Library runs on volunteerism, returnables

Scott Moore looks around at the Stockton Springs Public Library Monday, April 12, 2010.  Moore comes to the library about twice each week to look for reading material or audio books.  The library is partly supported by a bottle drive that has been ongoing for the past nine years.  The amount donated by people over the years in the form of redeemable bottle deposits totals just over $50,000. BANGOR DAILY NEWS PHOTO BY GABOR DEGRE
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Scott Moore looks around at the Stockton Springs Public Library Monday, April 12, 2010. Moore comes to the library about twice each week to look for reading material or audio books. The library is partly supported by a bottle drive that has been ongoing for the past nine years. The amount donated by people over the years in the form of redeemable bottle deposits totals just over $50,000. BANGOR DAILY NEWS PHOTO BY GABOR DEGRE
Posted April 15, 2010, at 8:26 p.m.

STOCKTON SPRINGS, Maine — Although the Stockton Springs Community Library features cozy reading areas, the newest hardcover books and a home in a historic sea captain’s house, its most unusual feature is located just outside the front door — a yellow and green cart with a sign that says “Returnables for Reading.”

Over the last nine years, nickels earned through the library’s nonstop bottle drive have totaled $50,000, and for this week’s National Library Week, the Stockton Springs library volunteers are celebrating that remarkable sum.

“I think it’s pretty good,” said Basil Staples, a 74-year-old volunteer who, along with his wife, Mary, helped found the library in 2001. “We tried it just to see if it would work, and it did.”

The bottle drive was the brainchild of the retired millworker, who remembered just how successful a similar project was at the former Champion paper mill in Bucksport. In Stockton Springs, the bottle money provides most of the library’s steady income and allows it to thrive.

“If we don’t have bottles and cans, we won’t have new books,” said Janice Capano, a library board trustee. “We’re up-to-the-minute. You wouldn’t think so. You think old building, old books, but that’s not the case at all.”

On a recent day, seasonal resident Paulina Joyce, who painted the cart four years ago with her daughter Kim Hammer, pulled up with two bags of bottles.

“I think it’s just fantastic,” she said. “I think this is a wonderful way to recycle and make money for the library. It’s amazing how much they’ve made.”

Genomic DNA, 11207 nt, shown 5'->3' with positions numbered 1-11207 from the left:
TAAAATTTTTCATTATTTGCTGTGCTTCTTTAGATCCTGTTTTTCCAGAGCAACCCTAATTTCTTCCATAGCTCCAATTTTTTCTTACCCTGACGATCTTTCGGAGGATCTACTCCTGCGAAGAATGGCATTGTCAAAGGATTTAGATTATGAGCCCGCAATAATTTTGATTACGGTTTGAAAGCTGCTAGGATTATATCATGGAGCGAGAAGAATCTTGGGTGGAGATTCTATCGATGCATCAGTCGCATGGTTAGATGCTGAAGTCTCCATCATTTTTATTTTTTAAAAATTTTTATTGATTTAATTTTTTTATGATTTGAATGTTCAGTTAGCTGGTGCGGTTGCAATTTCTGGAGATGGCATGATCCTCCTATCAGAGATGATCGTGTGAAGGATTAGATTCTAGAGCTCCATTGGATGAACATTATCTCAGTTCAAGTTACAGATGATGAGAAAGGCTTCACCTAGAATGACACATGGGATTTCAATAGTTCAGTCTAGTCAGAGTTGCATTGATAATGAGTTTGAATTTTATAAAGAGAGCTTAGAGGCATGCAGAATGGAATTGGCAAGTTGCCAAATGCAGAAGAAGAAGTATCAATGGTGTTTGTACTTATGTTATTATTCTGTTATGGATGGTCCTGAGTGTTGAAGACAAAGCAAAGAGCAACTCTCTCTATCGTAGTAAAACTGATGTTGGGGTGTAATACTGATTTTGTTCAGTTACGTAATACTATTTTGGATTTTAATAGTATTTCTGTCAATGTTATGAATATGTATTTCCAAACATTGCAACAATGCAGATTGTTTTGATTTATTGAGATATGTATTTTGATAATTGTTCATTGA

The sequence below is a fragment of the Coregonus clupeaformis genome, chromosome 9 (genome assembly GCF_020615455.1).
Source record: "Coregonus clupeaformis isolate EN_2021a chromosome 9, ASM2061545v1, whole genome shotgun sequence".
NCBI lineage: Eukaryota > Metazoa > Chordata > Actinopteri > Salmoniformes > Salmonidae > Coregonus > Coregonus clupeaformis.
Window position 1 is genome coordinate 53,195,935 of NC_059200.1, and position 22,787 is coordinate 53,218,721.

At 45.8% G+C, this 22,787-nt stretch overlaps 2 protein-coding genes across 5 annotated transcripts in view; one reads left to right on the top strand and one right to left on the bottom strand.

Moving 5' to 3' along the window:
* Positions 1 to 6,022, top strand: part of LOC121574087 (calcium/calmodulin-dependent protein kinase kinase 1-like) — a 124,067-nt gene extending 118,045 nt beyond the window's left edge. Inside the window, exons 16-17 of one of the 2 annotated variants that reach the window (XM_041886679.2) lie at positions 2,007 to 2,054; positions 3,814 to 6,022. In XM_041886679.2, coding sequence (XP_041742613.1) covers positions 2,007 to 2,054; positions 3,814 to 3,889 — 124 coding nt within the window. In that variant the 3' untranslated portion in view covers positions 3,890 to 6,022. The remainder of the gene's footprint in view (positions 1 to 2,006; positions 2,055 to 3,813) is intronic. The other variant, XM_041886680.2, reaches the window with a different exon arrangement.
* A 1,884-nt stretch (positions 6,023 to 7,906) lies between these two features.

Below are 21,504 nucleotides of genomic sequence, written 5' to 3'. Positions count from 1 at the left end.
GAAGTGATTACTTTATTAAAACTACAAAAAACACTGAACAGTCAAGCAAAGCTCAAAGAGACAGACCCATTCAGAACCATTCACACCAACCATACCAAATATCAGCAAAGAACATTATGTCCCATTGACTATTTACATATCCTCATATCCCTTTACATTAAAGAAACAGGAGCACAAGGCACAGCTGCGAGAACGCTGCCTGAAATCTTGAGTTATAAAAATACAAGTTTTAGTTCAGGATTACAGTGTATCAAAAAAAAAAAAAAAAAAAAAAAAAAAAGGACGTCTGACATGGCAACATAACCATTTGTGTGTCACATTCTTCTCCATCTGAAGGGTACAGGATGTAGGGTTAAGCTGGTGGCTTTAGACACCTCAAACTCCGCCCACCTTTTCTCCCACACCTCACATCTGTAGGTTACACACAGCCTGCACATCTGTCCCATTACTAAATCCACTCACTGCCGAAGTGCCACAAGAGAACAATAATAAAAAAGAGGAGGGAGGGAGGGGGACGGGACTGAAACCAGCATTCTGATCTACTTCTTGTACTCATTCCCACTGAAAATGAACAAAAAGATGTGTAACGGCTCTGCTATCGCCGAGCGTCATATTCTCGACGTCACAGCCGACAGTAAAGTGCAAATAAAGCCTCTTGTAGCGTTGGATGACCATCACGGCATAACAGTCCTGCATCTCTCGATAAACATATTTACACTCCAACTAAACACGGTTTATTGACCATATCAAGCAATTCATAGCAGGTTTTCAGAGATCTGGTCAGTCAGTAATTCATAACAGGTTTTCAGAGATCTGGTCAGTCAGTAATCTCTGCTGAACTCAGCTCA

What’s also amazing is how the town has pulled together behind its library, Staples said, adding that before 2001, Stockton Springs never had a library.

“We had 1,400 people and had no library,” the 10th-generation Stockton Springs native said with an air of faint embarrassment.

Staples’ parents were avid readers, and so was he, inhaling books such as the Hardy Boys mysteries as he grew up.

By the time he retired from the mill in 1999, the town had purchased the 13-room Colcord House, but officials ultimately decided it would be too expensive to turn it into the municipal offices. There was a price tag of $300,000 just to get the vacant, dilapidated building up to code, Staples said.

After the town decided to lend the house to the Stockton Springs Historical Society, library volunteers were motivated to get organized and use some of the available space.

A visiting expert from the Bangor Public Library encouraged library volunteers to renovate one room and open that, so patrons would start to depend on it.

“That’s what we did, and it was a good idea,” Staples said.

The work was major, but the volunteers were stalwart. They put in an electrical system, replaced the windows, put on a new roof, and replaced the furnace with a secondhand one bought from the Frankfort Public Library.

“We started from horrendous beginnings,” Capano said.

A $25,000 grant from the Stephen and Tabitha King Foundation allowed them to finish the children’s room, and bit by bit, the building was made usable.

Now, it’s more than just usable. The children’s room upstairs has kid-size bookshelves, brightly painted walls and cork floors to reduce noise. A reading room downstairs has a big wooden table and pink geraniums blooming in the windows, and the library has a lot of features that other small libraries don’t, Staples said.

“We really work hard at it,” Capano said.

There are no employees, but a group of 28 regular volunteers work to keep the facility open a total of 15 hours spread over four days a week.

“We get a good turnout for it. Everybody gets along well,” Staples said, adding that he enjoys volunteering for the library. “It’s just something to help the town.”

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